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Sunday, May 22, 2011

Your Sunday Poem

Last month ago in the L.A. Times, there was a story by Oliver Gettell about a poetry reading done at Royce Hall (UCLA) by poets Kay Ryan and Billy Collins. Gettel begins by noting, “After reading a truly good poem, one finds it hard to look at the world in quite the same way again.” Both Collins and Ryan write poems that are often “witty,” but always with a knife’s sharp edge hiding in amongst the words. Said Ryan of Collins’ work, “In a way, I enjoy what so very many people enjoy, and that is the easy, inviting tone and pace of his work, where he walks you down a path and the path gets much more interesting and funnier than you knew.”

Here’s an excellent example of what Ryan and Gettell are talking about, from Collin’s new book, Horoscopes for the Dead.

Roses

In those weeks of midsummer
when the roses in gardens begin to give up,
the big red, white, and pink ones –
the inner, enfolded petals growing cankerous,
the ones at the edges turning brown
or fallen already, down on their girlish backs
in the rough beds of turned-over soil,

then how terrible the expressions on their faces,
a kind of was it all really worth it? look,
to die here slowly in front of everyone
in the garden of a bed-and-breakfast
in a provincial English market town,
to expire by degrees of corruption
in plain sight of all the neighbors passing by,

the thin mail carrier, the stocky butcher
(thank God the children pay no attention),
the swiveling faces in the windows of the busses,
and now this stranger staring over the wall,
his hair disheveled, a scarf loose around his neck,
writing in a notebook, writing about us no doubt,
about how terrible we look under the punishing sun.

5 comments:

Alon Perlman said...

It’s like a reverse “To see Venice and die”.
Cradle to comfortable grave or dislocated.
Dawn to dusk in the same yard’s soil.
Indeed. “Was it all really worth it?”

There are worse times, ways and places to die
than by midsummer heat exhaustion expiration
in the fenced garden of a bed and breakfast in Cheatingham,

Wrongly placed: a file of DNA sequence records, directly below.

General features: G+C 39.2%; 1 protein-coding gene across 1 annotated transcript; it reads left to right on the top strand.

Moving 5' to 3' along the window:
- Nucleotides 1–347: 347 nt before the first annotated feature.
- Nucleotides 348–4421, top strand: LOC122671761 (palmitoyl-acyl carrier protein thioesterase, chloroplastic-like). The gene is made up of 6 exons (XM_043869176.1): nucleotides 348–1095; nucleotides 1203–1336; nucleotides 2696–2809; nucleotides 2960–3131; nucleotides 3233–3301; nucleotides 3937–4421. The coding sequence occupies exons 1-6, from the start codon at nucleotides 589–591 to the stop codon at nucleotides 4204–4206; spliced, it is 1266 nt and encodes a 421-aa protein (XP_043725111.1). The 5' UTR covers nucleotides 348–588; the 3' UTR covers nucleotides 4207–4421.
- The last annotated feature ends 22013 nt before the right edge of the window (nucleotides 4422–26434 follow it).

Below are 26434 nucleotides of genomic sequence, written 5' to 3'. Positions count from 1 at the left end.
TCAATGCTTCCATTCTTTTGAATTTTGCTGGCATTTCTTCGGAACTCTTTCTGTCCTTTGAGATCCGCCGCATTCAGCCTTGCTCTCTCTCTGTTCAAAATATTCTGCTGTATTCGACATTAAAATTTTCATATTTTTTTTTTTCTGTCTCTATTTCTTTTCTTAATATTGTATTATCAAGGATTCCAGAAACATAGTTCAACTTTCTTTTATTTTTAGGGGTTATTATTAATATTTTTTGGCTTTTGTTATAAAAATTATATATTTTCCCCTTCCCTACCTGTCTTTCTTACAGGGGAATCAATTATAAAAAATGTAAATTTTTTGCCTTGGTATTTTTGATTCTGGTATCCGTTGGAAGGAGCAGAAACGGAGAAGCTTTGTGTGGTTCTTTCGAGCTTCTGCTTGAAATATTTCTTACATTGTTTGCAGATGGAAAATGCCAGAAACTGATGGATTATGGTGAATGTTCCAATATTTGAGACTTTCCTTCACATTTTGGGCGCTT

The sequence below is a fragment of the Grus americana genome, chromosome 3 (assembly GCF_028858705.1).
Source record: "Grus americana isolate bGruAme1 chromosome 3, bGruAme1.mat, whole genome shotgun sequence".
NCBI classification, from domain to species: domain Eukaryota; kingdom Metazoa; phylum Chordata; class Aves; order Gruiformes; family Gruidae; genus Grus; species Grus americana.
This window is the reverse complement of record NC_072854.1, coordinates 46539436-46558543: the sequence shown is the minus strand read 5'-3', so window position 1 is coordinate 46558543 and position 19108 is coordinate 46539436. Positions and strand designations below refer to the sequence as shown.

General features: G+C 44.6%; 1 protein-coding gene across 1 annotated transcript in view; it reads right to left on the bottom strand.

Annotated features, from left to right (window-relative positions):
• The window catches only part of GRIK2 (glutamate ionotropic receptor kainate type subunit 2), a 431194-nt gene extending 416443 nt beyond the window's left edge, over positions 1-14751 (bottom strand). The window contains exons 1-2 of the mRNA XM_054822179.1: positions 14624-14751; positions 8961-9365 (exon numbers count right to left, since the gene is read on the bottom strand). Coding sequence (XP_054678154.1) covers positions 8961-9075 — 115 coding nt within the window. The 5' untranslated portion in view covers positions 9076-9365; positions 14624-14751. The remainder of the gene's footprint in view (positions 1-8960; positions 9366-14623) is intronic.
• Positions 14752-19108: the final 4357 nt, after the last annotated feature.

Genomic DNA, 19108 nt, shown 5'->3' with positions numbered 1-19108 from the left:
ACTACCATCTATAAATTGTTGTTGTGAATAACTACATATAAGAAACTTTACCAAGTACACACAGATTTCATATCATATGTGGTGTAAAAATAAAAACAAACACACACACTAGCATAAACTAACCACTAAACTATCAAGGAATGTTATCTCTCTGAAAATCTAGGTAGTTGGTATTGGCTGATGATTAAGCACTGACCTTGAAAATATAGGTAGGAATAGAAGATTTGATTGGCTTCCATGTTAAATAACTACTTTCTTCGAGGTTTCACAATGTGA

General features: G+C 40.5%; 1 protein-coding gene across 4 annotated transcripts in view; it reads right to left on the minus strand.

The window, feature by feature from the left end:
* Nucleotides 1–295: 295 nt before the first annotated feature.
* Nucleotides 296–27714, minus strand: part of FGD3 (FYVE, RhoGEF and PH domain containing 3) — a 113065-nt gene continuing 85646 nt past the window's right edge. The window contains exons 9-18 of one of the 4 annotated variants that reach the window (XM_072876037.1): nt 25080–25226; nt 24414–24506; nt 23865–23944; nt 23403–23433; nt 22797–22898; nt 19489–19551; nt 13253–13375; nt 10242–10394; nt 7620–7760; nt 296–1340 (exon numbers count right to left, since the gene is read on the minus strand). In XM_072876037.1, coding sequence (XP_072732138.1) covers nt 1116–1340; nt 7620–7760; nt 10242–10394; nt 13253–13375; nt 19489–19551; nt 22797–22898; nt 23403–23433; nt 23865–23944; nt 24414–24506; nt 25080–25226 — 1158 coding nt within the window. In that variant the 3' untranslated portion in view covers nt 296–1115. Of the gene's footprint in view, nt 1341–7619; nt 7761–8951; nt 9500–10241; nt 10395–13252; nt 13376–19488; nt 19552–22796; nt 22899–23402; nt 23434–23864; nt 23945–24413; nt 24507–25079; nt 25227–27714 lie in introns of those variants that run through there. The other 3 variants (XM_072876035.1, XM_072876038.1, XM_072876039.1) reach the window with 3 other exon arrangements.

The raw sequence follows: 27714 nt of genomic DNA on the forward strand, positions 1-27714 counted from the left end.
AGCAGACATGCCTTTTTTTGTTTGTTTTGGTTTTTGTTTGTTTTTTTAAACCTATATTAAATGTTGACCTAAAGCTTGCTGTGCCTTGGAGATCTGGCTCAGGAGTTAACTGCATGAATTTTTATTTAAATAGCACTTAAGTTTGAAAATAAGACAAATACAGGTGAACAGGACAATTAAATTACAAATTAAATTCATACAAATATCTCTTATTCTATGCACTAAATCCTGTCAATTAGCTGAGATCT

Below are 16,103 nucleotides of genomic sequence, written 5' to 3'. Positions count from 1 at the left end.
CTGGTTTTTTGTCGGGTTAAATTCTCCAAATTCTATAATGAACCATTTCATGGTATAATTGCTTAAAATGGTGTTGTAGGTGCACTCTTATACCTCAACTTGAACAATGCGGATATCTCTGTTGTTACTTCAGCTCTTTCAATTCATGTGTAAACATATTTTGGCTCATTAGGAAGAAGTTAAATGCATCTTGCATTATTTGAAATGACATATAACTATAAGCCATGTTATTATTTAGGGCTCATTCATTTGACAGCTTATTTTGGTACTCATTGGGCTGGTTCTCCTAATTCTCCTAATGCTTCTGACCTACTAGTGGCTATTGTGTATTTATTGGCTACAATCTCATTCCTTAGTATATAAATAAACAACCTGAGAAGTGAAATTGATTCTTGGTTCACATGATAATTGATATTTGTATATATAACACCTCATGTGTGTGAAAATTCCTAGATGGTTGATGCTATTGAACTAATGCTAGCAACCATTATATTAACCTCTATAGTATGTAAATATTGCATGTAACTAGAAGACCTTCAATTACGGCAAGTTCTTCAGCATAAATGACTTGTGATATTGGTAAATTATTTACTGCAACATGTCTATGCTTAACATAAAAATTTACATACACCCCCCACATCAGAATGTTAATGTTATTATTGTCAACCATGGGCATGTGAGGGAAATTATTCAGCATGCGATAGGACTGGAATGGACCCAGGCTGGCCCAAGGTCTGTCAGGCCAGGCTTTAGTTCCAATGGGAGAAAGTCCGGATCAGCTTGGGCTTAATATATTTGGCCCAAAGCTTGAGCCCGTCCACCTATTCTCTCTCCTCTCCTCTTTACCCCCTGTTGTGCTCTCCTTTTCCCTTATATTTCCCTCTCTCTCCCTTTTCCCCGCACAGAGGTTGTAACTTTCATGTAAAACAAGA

or Farthingdale or Wikkerton or even “Kent on Avon”.

Perhaps the tourist town sports slow trams, not double decker busses.
Perhaps this takes place this time in every southern coastal burgh
Much like Penzance, or much, much further West;
Baywoodshire, Ossosvale or Questa by the sea.

Though why would roses need seek comfort from the astrological arts.
They live in the here and now, these devout followers of the sun.
Never slaves are they to the whims of the seasons.
They pass the same way. It’s coded in their DNA,

Manifest destiny manifest. Misreported history
Observed with vicious energy, vicarious envy,
By busy grumbling bee or hovering stingless wasp.
Oh, Compulsive Habitual Scribbling Addicts

Now, “Horoscopes for dead people”;
that there makes so much more sense.
“Ghosts of former people”, unbound by coffins,
carrying their grave doubts, to beyond the beyond, into the great uncertain.

Sewertoons said...

WOW! Thanks Ann - this one's a hoot!

Sewertoons said...

And thanks Alon too!

Churadogs said...

Alon sez:"Now, “Horoscopes for dead people”;
that there makes so much more sense.
“Ghosts of former people”, unbound by coffins,
carrying their grave doubts, to beyond the beyond, into the great uncertain."

Actually, it's far funnier than that. So, support a poet, go buy the book today.

Alon Perlman said...

This one sampling shows Collins to be a great poet, and consistent with the review, a sly humorous craftsman, developing complexity and interest.
But alas, I have a mediocre budding poet to support, so web searches, Canonic Sunday brunch offerings, or Los Osos public Library, is what it’ll have to be, for me.